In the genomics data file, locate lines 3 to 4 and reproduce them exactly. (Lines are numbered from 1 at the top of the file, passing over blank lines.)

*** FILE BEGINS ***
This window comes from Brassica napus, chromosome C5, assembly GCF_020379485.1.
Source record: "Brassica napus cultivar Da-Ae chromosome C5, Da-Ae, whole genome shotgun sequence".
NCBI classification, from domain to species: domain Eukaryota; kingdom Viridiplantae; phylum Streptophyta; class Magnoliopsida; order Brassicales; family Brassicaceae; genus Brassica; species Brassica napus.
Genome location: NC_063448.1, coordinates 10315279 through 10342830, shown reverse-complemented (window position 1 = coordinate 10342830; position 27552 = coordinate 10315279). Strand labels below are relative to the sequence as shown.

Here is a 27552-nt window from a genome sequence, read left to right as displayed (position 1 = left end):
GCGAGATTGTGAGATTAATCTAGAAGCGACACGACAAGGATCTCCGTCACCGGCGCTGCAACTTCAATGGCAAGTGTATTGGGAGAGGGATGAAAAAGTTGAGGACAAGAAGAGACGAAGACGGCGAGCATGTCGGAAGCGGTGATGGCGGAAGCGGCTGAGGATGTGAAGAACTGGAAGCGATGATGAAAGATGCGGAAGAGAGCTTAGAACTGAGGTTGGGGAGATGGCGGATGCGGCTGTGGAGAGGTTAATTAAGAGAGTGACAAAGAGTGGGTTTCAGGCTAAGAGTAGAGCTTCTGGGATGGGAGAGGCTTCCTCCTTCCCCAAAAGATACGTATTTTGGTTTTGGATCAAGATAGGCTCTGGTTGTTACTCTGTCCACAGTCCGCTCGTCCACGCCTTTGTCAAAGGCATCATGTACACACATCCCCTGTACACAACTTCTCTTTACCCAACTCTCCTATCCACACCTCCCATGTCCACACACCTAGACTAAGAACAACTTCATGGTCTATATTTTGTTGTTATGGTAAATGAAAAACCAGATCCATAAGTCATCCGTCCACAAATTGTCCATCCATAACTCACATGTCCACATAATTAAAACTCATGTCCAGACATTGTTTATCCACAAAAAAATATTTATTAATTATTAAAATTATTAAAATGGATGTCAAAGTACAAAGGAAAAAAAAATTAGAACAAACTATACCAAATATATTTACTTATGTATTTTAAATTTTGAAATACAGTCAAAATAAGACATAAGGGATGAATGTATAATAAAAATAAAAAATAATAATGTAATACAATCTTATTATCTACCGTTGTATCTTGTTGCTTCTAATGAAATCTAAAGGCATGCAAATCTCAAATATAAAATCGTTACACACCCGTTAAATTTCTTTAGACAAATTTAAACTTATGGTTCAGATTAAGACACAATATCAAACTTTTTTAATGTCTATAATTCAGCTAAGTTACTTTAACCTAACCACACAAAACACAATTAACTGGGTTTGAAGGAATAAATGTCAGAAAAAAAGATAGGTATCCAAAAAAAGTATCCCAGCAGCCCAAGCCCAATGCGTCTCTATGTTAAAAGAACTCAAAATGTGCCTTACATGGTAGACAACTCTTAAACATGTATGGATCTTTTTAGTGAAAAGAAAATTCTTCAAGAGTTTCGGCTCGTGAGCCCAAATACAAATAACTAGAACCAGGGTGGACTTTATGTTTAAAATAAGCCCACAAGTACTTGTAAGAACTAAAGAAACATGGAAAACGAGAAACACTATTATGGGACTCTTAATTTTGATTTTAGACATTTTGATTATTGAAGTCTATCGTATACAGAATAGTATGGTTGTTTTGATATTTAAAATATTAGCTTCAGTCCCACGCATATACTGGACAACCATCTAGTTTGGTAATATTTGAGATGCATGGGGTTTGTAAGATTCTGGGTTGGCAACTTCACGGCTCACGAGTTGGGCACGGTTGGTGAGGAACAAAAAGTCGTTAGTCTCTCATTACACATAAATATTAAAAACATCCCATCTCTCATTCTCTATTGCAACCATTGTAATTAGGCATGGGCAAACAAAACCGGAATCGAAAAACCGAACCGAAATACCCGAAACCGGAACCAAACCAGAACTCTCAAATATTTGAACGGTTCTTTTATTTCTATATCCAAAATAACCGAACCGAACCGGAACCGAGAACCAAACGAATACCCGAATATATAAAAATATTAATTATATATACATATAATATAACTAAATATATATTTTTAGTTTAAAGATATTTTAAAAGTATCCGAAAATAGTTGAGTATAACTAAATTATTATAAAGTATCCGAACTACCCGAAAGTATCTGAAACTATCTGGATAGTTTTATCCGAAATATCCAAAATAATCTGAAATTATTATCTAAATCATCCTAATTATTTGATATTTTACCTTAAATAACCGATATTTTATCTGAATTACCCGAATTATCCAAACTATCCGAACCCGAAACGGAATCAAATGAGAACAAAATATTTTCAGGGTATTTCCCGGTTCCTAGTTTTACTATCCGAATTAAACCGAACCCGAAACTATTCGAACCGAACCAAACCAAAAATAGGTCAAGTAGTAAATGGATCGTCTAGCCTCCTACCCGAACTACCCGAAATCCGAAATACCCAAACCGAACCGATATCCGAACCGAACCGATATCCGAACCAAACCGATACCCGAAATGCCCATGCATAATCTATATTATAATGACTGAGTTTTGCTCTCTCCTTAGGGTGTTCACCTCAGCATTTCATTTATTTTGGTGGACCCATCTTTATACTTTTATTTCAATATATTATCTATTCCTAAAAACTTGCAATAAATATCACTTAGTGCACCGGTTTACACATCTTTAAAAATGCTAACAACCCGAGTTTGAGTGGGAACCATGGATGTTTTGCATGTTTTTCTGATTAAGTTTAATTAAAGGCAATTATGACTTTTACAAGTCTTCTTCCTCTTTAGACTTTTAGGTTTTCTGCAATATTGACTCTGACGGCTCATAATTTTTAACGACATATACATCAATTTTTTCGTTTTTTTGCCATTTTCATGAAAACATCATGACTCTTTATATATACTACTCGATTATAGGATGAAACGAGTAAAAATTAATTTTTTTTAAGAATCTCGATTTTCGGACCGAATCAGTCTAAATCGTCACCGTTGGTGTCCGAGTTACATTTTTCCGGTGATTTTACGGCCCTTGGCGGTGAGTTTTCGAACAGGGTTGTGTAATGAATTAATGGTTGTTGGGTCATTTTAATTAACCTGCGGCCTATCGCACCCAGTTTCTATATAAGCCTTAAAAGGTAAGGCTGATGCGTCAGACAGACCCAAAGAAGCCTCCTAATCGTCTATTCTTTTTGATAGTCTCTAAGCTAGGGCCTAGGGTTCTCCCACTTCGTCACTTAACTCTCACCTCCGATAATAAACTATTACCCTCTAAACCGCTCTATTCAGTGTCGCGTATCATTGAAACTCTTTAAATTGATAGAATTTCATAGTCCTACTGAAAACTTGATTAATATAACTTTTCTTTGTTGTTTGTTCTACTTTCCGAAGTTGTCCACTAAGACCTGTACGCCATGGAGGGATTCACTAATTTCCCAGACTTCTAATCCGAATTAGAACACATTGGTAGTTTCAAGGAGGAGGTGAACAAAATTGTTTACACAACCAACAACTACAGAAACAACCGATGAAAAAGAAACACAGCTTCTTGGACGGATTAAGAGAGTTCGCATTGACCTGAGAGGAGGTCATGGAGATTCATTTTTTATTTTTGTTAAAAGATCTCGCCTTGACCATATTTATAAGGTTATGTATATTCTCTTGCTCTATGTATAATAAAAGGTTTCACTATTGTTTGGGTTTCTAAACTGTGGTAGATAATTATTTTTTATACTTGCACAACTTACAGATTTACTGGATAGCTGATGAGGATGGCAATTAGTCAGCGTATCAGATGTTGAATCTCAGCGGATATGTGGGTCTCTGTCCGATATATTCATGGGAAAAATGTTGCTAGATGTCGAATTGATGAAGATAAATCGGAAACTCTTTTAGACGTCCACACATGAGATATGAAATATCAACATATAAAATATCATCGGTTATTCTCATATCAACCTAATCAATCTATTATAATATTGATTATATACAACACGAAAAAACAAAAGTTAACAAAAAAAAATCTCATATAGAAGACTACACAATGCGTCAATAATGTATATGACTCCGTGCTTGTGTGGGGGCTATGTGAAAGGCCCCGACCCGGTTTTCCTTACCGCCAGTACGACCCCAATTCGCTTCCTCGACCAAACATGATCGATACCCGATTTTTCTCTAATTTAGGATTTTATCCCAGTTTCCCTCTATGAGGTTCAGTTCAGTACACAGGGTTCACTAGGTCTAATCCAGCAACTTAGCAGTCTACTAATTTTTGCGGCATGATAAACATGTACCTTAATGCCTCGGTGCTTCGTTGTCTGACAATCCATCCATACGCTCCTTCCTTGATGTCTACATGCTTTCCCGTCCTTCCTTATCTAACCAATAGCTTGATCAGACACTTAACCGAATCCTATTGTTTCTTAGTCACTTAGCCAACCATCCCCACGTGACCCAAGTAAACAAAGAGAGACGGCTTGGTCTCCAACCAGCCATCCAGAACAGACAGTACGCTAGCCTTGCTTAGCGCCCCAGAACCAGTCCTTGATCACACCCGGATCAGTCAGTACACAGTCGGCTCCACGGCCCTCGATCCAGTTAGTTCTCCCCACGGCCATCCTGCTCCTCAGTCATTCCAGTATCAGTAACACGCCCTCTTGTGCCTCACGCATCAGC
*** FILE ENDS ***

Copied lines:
NCBI classification, from domain to species: domain Eukaryota; kingdom Viridiplantae; phylum Streptophyta; class Magnoliopsida; order Brassicales; family Brassicaceae; genus Brassica; species Brassica napus.
Genome location: NC_063448.1, coordinates 10315279 through 10342830, shown reverse-complemented (window position 1 = coordinate 10342830; position 27552 = coordinate 10315279). Strand labels below are relative to the sequence as shown.